This trio of baseball jerseys was worn during the 1909 season by Joe Tinker, Johnny Evers, and Frank Chance, the Chicago Cubs infielders immortalized in verse. Shortstop Tinker, second baseman Evers, and first baseman Chance turned double plays so regularly that they prompted Franklin Adams, a frustrated New York Giants fan, to lament their prowess in the 1910 poem Baseball’s Sad Lexicon. “These are the saddest of possible words,” he wrote, ” ‘Tinker to Evers to Chance.’ Ruthlessly pricking our gonfalon bubble, making a Giant hit into a double.”
This is the only complete set of Tinker, Evers, and Chance game-worn jerseys. The owner says that the garments have not been altered or restored. One other game-worn Chance jersey is known to exist, but these Tinker and Evers uniform tops are the sole examples of their kind. (The cursive-script names visible in the necks of the shirts are not the players’ signatures; they were stitched by Spalding, the company that made the uniform tops.)
San Francisco Giants fan Stephen Wong first encountered Adams’ verse in 1982, when, as a high school student at the Lawrenceville School in Lawrenceville, N.J., he was rummaging through old yearbooks. He found a yellowed clipping of Baseball’s Sad Lexicon tucked into a 1910 edition. “The poem piqued my curiosity about Tinker, Evers, and Chance,” Wong says. “I knew they had something to do with baseball, but I didn’t know who they were.” The find led him to search for books on the three players, which in turn ignited a passion for baseball literature. He eventually began collecting baseball memorabilia, and in 2005, he published Smithsonian Baseball, a book that features prominent baseball collectors. (Wong and his Cubs jerseys appear in chapter 21.) He now follows the Giants from Hong Kong, where he is a managing director of investment banking for Goldman Sachs.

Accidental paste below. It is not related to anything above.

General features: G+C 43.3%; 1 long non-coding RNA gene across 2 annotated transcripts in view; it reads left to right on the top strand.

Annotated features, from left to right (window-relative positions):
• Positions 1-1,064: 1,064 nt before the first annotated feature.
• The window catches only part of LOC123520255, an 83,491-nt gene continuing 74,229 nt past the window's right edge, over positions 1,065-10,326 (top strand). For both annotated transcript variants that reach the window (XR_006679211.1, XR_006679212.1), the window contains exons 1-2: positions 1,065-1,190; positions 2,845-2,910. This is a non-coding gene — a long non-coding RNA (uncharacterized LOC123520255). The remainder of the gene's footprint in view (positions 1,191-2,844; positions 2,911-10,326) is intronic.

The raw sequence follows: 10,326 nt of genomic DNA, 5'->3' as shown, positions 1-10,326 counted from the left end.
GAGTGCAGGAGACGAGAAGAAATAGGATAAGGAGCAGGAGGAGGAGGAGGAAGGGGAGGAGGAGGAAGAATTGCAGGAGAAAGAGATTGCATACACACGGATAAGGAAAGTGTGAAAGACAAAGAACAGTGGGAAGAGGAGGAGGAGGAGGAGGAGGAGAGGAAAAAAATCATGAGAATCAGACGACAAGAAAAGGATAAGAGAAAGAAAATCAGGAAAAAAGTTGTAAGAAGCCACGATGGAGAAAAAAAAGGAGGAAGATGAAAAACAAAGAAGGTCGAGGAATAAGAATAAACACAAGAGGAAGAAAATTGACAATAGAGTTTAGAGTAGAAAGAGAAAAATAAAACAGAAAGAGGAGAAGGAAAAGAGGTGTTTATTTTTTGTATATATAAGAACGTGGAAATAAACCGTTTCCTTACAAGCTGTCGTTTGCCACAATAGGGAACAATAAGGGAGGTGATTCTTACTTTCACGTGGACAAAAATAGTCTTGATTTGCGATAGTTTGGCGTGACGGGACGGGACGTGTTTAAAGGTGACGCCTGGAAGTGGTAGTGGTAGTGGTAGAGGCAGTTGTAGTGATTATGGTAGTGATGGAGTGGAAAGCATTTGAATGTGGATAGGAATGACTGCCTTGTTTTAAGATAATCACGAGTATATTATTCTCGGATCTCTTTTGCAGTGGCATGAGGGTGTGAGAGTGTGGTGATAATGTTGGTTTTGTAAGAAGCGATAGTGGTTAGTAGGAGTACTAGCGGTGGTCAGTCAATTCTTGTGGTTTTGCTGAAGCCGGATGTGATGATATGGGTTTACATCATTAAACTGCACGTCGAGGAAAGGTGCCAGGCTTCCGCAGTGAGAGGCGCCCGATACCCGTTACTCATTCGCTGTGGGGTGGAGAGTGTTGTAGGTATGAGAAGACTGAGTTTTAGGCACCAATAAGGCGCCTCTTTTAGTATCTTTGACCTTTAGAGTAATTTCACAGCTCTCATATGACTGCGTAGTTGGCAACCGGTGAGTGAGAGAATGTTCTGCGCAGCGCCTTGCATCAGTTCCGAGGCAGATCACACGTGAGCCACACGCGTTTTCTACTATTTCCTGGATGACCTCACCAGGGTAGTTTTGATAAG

Wong purchased the jerseys one at a time, acquiring Chance’s at a private sale in 1999, Evers’ at another private sale in 2000, and Tinker’s at a public auction in 2002. “They all originally came from a Chicago barber who cut the players’ hair,” Wong says. “His heirs had them in the family for decades and decades, then the Tinker shirt went to a museum in Ohio, and the other two went somewhere else. Now, they’re all in my collection.” Wong plans to lend the jerseys to the Sports Museum of America, which is scheduled to open this spring in Manhattan. (He also will serve as the senior curatorial adviser to the museum.)
Other prizes Wong owns include a baseball signed by Ty Cobb, Shoeless Joe Jackson, Cy Young, and other heroes from that era. The ball was one of two used in a 1911 exhibition game in Cleveland, Ohio, that honored Addie Joss, a Cleveland Naps player who had died of meningitis three months earlier at age 31. Joss’ widow received the funds raised by the game. She also was given the baseball, which Wong purchased at a 2003 auction. “Imagine who touched that ball: Cy Young, Tris Speaker, Walter Johnson—names that resonate today as much as they did 80 or 90 years ago,” he says. “This ball is the genesis of the All-Star Game.”